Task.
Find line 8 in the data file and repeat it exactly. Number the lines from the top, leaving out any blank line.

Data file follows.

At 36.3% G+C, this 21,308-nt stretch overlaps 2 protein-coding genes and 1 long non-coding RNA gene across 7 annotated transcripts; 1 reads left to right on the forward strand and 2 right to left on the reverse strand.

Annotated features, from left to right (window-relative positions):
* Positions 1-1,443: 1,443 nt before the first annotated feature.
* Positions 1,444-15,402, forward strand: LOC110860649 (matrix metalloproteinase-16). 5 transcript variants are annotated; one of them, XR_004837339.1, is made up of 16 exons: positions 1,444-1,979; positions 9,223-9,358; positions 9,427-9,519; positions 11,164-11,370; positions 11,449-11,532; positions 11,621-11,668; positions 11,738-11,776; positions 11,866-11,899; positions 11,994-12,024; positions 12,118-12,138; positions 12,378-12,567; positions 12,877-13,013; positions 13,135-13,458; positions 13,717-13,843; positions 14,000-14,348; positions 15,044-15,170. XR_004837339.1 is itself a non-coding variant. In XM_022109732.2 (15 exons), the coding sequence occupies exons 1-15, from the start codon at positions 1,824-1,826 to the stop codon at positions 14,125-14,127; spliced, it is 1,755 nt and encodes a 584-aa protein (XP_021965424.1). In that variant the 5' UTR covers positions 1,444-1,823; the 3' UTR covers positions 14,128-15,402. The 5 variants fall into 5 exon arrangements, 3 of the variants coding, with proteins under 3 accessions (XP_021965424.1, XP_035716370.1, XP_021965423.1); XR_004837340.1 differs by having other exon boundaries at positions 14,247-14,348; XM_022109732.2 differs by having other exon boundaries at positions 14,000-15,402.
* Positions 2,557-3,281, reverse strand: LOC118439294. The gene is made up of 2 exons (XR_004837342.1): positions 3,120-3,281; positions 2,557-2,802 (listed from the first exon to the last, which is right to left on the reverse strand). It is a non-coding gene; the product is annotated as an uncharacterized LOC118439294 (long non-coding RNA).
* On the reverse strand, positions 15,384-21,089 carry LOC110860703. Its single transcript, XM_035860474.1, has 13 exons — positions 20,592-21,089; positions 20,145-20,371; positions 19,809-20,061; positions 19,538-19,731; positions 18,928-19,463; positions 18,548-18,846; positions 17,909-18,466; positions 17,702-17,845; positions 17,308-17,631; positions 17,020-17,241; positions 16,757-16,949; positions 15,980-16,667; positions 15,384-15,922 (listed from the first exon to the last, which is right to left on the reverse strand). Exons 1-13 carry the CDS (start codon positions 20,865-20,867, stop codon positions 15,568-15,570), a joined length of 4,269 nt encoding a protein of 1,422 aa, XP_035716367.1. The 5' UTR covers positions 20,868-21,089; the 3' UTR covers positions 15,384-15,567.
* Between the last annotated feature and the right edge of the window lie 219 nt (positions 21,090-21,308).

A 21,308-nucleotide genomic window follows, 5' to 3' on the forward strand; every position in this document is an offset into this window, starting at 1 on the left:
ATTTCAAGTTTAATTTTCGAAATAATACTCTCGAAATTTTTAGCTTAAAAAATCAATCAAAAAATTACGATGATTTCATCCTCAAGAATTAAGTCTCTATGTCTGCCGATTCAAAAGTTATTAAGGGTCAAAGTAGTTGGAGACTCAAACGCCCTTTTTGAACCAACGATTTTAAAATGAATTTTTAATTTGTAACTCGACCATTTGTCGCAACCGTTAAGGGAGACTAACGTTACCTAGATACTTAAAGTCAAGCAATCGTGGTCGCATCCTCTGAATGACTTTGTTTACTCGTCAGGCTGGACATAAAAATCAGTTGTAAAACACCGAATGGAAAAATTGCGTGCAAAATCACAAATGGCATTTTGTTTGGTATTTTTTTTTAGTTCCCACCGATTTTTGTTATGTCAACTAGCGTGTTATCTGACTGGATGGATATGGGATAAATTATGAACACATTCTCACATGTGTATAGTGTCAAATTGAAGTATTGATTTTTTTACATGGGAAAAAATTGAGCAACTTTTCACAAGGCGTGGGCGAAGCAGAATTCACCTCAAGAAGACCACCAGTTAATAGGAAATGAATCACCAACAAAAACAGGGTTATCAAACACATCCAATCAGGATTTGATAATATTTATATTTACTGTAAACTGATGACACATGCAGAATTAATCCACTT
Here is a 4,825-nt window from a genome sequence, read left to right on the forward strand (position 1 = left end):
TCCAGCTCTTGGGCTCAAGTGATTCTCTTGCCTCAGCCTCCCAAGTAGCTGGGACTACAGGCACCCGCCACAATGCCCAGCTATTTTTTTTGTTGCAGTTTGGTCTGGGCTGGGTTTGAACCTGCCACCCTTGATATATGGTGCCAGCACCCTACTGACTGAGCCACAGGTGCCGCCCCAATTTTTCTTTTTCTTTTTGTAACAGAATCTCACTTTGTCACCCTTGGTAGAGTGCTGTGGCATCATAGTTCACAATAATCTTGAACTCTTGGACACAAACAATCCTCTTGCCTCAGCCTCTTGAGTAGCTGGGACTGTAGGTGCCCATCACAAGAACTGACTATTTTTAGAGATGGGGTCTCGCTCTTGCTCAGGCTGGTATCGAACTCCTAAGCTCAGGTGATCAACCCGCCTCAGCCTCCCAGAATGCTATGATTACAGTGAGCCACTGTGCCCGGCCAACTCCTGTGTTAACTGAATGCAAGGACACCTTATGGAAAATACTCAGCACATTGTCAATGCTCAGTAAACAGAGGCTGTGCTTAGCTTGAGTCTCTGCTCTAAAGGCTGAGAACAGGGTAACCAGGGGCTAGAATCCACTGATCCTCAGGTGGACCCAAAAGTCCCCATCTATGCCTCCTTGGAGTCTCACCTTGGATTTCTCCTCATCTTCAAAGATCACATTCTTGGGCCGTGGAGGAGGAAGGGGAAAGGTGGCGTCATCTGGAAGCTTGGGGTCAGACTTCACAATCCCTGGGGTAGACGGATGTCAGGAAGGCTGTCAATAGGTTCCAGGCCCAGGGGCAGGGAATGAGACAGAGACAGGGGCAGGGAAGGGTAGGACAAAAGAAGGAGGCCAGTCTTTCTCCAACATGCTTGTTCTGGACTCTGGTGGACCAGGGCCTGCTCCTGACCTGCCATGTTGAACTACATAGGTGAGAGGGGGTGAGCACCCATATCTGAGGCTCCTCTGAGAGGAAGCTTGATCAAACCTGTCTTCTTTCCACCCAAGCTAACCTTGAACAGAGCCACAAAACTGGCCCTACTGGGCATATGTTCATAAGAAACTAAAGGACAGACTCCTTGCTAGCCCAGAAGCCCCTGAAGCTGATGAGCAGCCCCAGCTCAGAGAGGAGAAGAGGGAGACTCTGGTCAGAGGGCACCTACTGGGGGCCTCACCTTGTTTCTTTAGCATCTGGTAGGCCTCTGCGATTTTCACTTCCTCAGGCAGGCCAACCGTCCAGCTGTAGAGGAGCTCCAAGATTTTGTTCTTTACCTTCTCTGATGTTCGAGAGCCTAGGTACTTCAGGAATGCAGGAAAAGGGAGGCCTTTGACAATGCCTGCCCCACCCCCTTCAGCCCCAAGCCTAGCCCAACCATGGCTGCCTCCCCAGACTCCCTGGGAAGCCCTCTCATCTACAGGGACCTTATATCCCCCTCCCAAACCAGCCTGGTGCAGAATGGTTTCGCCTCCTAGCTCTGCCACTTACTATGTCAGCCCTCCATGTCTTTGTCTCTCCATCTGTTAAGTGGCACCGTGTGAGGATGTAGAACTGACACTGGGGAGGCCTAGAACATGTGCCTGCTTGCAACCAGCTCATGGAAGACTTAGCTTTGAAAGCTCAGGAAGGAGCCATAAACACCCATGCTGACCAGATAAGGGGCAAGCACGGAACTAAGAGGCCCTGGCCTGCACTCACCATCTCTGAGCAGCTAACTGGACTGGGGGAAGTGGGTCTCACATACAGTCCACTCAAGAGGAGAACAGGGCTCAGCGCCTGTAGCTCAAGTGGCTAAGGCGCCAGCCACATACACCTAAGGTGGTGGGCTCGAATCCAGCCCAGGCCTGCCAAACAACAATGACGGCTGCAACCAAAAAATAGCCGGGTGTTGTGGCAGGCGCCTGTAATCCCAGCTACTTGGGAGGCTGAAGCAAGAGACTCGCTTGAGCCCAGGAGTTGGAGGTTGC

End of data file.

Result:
A 21,308-nucleotide genomic window follows, 5' to 3' on the forward strand; every position in this document is an offset into this window, starting at 1 on the left: